The Global Transition Movement

The Transition movement is a global, grassroots network of people taking positive, creative action to increase neighborhood quality of life and local resilience. Neighbors come together to create a stronger community, improve economic well-being, reduce dependence on oil and other damaging sources of energy, and increase food and energy production, local jobs, and security.

As of April 2012, no fewer than 971 communities worldwide had adopted the Transition model to address the converging threats of economic crisis, peak oil, and climate change.  (1) And while each of these initiatives must plot their own unique course for adapting and responding to an uncertain environmental, economic and energy future, all of them have at their hearts the same goal: community resilience.

The Transition movement emerged from the work of permaculture educator Rob Hopkins and his students at the Kinsale Further Education College in Ireland. Hopkins and his students began exploring how their community could face the implications of fossil fuel depletion and successfully make the transition to a lower-energy future.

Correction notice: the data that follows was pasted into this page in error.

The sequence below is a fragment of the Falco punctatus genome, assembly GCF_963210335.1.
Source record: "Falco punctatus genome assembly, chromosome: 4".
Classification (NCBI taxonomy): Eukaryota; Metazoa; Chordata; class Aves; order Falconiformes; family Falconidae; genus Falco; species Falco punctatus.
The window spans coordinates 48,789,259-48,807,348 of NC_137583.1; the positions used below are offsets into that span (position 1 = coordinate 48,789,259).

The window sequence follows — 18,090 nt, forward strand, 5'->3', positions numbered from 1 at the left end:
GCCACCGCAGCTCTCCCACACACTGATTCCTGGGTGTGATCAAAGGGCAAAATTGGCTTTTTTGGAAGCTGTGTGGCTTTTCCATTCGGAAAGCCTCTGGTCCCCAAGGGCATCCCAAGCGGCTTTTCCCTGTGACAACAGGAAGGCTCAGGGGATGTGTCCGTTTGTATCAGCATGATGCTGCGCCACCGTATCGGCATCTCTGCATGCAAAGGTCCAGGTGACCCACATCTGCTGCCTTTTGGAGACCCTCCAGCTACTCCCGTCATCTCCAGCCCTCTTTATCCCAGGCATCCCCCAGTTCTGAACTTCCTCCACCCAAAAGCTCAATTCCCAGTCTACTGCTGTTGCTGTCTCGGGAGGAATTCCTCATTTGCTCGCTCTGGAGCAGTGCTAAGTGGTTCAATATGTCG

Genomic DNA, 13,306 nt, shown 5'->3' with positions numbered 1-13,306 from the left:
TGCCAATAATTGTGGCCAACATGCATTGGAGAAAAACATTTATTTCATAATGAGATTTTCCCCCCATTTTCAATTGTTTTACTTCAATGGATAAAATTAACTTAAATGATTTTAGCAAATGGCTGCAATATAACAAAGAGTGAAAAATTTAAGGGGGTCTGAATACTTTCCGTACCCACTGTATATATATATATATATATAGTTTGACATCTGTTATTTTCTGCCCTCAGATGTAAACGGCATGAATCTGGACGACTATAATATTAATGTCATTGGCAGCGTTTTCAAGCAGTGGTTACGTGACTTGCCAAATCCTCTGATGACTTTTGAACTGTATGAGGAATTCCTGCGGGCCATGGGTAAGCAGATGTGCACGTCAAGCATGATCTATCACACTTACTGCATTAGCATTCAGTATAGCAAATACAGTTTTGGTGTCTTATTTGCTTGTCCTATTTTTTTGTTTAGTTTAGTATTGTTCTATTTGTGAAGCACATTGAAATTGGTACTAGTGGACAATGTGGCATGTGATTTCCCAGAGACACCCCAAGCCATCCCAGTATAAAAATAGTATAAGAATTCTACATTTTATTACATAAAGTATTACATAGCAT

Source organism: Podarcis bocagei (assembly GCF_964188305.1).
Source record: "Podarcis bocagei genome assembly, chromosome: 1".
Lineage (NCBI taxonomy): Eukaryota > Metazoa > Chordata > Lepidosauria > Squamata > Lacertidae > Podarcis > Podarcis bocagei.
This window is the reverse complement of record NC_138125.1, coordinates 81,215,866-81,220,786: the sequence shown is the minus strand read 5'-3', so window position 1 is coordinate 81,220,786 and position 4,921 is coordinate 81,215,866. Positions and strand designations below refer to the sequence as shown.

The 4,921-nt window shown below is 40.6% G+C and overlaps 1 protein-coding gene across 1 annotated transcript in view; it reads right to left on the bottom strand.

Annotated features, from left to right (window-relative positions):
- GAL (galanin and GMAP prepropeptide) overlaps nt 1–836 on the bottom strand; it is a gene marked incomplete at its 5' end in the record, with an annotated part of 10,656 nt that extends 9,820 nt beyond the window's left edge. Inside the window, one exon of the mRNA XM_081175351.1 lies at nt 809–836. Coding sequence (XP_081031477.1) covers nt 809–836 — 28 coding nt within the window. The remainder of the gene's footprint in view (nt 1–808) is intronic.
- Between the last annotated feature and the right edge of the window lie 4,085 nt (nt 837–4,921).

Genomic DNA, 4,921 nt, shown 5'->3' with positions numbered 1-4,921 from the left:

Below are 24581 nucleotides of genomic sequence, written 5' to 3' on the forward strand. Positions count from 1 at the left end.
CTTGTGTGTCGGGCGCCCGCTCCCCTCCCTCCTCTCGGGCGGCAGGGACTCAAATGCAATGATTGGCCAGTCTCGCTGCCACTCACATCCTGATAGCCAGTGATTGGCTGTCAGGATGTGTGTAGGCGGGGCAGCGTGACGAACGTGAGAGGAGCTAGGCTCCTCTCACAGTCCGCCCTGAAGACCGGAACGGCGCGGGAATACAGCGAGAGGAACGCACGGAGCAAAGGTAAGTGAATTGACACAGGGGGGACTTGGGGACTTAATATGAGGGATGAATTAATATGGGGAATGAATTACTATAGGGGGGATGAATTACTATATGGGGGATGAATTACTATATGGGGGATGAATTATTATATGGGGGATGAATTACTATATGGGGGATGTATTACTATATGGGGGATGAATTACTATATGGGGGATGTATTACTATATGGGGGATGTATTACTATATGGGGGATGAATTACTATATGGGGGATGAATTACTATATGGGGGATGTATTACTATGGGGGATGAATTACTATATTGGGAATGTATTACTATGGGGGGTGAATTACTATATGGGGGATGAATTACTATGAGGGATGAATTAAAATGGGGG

In early 2005 they created a strategic community planning document called the Kinsale Energy Descent Action Plan, which was later adopted as policy by the Town Council. It was the first document of its kind to address issues of energy supply by looking at creative adaptations in the realms of food, farming, education, economy, health, and more.

Hopkins wanted to take the peak oil preparation process out of the classroom and into the community. In early 2006, he started “Transition Town Totnes,” the first community Transition initiative, in the town of Totnes, Devon, UK. The movement has since spread virally across the world as groups in other communities quickly copied the model and initiated the Transition process in their own locale.

The Transition Network was established in the UK in late 2006, to support the rapid international growth of the movement. In 2007, increasing high levels of interest in the States led to the launch of Transition US. As of early 2012, Transition US lists 108 Transition initiatives in the US and 414 worldwide – representing 32 US states, 34 countries, and 13 languages.

We believe the Transition Movement is the most vital social experiment of our time and we’re working to build a local chapter here in Charlottesville.

Read more on our Transition in Charlottesville page.

 

(1) http://www.transitionnetwork.org/initiatives